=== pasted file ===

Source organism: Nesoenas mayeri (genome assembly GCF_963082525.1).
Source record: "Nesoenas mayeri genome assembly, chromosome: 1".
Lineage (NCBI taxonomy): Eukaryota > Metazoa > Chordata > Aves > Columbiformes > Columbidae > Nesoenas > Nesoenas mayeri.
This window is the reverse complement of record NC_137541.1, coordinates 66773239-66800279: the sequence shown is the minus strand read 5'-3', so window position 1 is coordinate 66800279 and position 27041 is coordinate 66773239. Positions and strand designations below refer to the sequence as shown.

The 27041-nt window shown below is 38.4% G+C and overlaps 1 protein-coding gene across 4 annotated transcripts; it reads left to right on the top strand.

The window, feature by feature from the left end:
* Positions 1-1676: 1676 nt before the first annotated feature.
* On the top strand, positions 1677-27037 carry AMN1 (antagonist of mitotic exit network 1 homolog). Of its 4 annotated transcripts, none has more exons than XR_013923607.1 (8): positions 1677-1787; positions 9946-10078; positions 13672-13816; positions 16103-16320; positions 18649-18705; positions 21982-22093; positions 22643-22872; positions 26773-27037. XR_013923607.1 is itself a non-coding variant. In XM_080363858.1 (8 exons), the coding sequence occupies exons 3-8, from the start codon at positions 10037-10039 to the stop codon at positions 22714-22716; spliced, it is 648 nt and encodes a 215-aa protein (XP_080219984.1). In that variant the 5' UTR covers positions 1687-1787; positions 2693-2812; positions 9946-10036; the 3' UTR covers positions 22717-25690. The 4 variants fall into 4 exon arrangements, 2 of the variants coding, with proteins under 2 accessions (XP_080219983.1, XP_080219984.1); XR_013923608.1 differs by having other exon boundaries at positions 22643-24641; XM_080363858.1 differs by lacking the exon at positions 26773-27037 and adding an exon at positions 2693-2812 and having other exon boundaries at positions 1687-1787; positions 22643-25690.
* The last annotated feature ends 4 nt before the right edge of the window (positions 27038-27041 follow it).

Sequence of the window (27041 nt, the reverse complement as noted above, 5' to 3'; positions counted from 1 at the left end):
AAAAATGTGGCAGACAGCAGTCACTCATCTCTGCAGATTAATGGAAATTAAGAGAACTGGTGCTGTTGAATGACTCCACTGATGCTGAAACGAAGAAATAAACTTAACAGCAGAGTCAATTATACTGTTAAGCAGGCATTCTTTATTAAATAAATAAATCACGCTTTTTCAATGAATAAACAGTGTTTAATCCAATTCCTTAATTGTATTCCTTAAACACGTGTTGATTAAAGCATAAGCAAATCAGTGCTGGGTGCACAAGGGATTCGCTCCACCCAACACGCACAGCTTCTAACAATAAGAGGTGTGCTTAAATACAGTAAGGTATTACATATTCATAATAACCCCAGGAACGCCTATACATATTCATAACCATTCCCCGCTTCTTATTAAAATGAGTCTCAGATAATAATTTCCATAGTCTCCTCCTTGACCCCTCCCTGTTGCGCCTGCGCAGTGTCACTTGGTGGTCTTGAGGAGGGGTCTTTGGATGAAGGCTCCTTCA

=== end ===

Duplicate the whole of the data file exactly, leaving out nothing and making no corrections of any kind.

Source organism: Nesoenas mayeri (genome assembly GCF_963082525.1).
Source record: "Nesoenas mayeri genome assembly, chromosome: 1".
Lineage (NCBI taxonomy): Eukaryota > Metazoa > Chordata > Aves > Columbiformes > Columbidae > Nesoenas > Nesoenas mayeri.
This window is the reverse complement of record NC_137541.1, coordinates 66773239-66800279: the sequence shown is the minus strand read 5'-3', so window position 1 is coordinate 66800279 and position 27041 is coordinate 66773239. Positions and strand designations below refer to the sequence as shown.

The 27041-nt window shown below is 38.4% G+C and overlaps 1 protein-coding gene across 4 annotated transcripts; it reads left to right on the top strand.

The window, feature by feature from the left end:
* Positions 1-1676: 1676 nt before the first annotated feature.
* On the top strand, positions 1677-27037 carry AMN1 (antagonist of mitotic exit network 1 homolog). Of its 4 annotated transcripts, none has more exons than XR_013923607.1 (8): positions 1677-1787; positions 9946-10078; positions 13672-13816; positions 16103-16320; positions 18649-18705; positions 21982-22093; positions 22643-22872; positions 26773-27037. XR_013923607.1 is itself a non-coding variant. In XM_080363858.1 (8 exons), the coding sequence occupies exons 3-8, from the start codon at positions 10037-10039 to the stop codon at positions 22714-22716; spliced, it is 648 nt and encodes a 215-aa protein (XP_080219984.1). In that variant the 5' UTR covers positions 1687-1787; positions 2693-2812; positions 9946-10036; the 3' UTR covers positions 22717-25690. The 4 variants fall into 4 exon arrangements, 2 of the variants coding, with proteins under 2 accessions (XP_080219983.1, XP_080219984.1); XR_013923608.1 differs by having other exon boundaries at positions 22643-24641; XM_080363858.1 differs by lacking the exon at positions 26773-27037 and adding an exon at positions 2693-2812 and having other exon boundaries at positions 1687-1787; positions 22643-25690.
* The last annotated feature ends 4 nt before the right edge of the window (positions 27038-27041 follow it).

Sequence of the window (27041 nt, the reverse complement as noted above, 5' to 3'; positions counted from 1 at the left end):
AAAAATGTGGCAGACAGCAGTCACTCATCTCTGCAGATTAATGGAAATTAAGAGAACTGGTGCTGTTGAATGACTCCACTGATGCTGAAACGAAGAAATAAACTTAACAGCAGAGTCAATTATACTGTTAAGCAGGCATTCTTTATTAAATAAATAAATCACGCTTTTTCAATGAATAAACAGTGTTTAATCCAATTCCTTAATTGTATTCCTTAAACACGTGTTGATTAAAGCATAAGCAAATCAGTGCTGGGTGCACAAGGGATTCGCTCCACCCAACACGCACAGCTTCTAACAATAAGAGGTGTGCTTAAATACAGTAAGGTATTACATATTCATAATAACCCCAGGAACGCCTATACATATTCATAACCATTCCCCGCTTCTTATTAAAATGAGTCTCAGATAATAATTTCCATAGTCTCCTCCTTGACCCCTCCCTGTTGCGCCTGCGCAGTGTCACTTGGTGGTCTTGAGGAGGGGTCTTTGGATGAAGGCTCCTTCA